The good news is that Physicians Realty appears to have a stable source of rent income to pay its generous dividend.
Physicians Realty's occupancy rate is a healthy 97%. The company acquires medical office buildings (MBOs) that are located on medical campuses or otherwise affiliated with a hospital. This is prime real estate for medical practices, suggesting the company won't have difficulty finding tenants in the future.
Furthermore, due to less government regulation and better reimbursement from insurers, practices within MBOs are generally more profitable than those at traditional hospitals. Tenants of MBOs are typically better able to cover their rent than tenants of other healthcare property types.
Tenants also sign long-term, 5 to 15-year leases that bake in annual rent increases of 2% to 3%. Better yet, 92% of leases are absolute or triple net, which puts tenants on the hook for most operating expenses (e.g. maintenance and utilities) and creates greater certainty of future cash flow.
Buoyed by an aging population that's likely to spur healthcare spending for decades to come, Physicians Realty appears to have a dependable source of rent income for the foreseeable future.
The less encouraging news? Management's aggressive approach to growth in the business' early years weighs on the safety of Physicians Realty's dividend.
The firm's AFFO (adjusted funds from operations) payout ratio currently sits at 98% and has been above 100% for most of its history. Possibly in an effort to attract investors, management has chosen to retain little to no cash flow, instead relying entirely on issuing debt and equity (i.e. new shares) to fund growth.
As a result of the company's reliance on debt to quickly grow its portfolio of properties and diversify across tenants and geography, both the firm's net debt to EBITDA and interest coverage ratios are pushing the limits of what we like to see.
Physicians Realty's mediocre debt metrics, short operating history, and relatively small size has led to a precarious BBB- credit rating from Standard & Poor's, just one rung above non-investment (i.e. junk) grade.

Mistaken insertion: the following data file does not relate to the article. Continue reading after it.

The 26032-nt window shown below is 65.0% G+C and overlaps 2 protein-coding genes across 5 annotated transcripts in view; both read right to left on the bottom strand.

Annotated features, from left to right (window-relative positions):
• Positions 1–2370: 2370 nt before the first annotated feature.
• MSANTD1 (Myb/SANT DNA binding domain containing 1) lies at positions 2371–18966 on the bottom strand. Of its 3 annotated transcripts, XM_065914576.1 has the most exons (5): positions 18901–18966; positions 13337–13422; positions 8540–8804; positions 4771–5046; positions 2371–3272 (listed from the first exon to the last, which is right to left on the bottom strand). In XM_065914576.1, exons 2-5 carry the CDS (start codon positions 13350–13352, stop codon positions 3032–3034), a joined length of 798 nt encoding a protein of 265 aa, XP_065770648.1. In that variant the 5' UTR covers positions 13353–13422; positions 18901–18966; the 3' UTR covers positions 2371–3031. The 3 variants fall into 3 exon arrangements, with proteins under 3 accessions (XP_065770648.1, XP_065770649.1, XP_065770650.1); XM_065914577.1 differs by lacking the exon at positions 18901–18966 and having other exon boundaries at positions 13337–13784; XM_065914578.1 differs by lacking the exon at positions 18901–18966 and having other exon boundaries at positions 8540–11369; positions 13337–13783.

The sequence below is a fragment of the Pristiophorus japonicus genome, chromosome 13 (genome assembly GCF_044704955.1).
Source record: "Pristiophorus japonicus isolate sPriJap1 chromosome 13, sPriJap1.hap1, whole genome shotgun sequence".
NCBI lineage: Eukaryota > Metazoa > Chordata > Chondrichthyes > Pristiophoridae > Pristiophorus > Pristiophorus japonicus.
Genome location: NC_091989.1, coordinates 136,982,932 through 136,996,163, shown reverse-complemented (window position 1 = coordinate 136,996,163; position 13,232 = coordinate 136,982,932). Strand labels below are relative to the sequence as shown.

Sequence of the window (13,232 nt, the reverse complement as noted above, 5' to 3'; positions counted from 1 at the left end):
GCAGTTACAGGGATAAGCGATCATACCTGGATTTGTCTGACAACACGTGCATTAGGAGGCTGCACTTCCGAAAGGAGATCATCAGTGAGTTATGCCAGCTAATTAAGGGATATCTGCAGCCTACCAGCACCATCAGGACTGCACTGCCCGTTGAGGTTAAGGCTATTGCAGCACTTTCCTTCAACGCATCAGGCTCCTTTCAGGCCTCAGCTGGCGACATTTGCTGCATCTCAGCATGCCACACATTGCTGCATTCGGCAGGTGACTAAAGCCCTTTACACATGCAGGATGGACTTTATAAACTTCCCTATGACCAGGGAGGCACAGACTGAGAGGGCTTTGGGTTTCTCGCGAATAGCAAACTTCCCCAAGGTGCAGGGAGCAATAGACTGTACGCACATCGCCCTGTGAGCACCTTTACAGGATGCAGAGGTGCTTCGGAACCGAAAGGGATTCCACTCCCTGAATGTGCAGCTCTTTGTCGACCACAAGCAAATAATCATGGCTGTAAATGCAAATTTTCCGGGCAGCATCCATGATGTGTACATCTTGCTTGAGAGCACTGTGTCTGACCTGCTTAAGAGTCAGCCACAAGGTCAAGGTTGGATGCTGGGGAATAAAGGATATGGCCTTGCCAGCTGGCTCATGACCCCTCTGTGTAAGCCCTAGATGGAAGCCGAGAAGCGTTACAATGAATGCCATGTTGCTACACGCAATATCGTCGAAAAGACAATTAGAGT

Maintaining and improving upon this credit rating is critical to management's plan to affordably fund growth opportunities.
Sure, Physicians Realty's rental income looks stable today, but there are still scenarios that could jeopardize the dividend.
The REIT has been in business for just seven years, so it's hard to know how committed to the dividend management would be during a downturn. (Over a third of REITs reduced their dividends during the financial crisis.)
If, for example, credit markets were to freeze up as they did during the financial crisis, management could find itself unable to refinance or otherwise pay back a large chunk of debt due to mature soon.
As things stand right now, the company's borderline credit rating gives management incentive to prioritize the balance sheet over the dividend. The good news is Physicians Realty has relatively little debt maturing over the next few years, reducing some of this risk over the short to the medium term.
In fact, 18.7% of Physician Realty's rent is from hospitals affiliated with Catholic Health Initiatives (CHI). Fortunately, CHI has a strong investment credit rating (Baa1) from Moody's, and each affiliate is responsible for its own rent payments, so the risk to Physician Realty's rental income appears minimal.
Another risk to the dividend is Physicians Realty's concentration in a single property type whose tenants' financial health is subject to uncertain government regulations. MBOs look like a good bet today, but it's difficult to predict winners and losers in the healthcare industry far into the future.
Our Dividend Safety Scores gauge risk over a full economic cycle, and our preference as long-term investors would be to concentrate our portfolio in safer alternatives, at least until Physicians Realty improves its payout ratio to a more conservative level.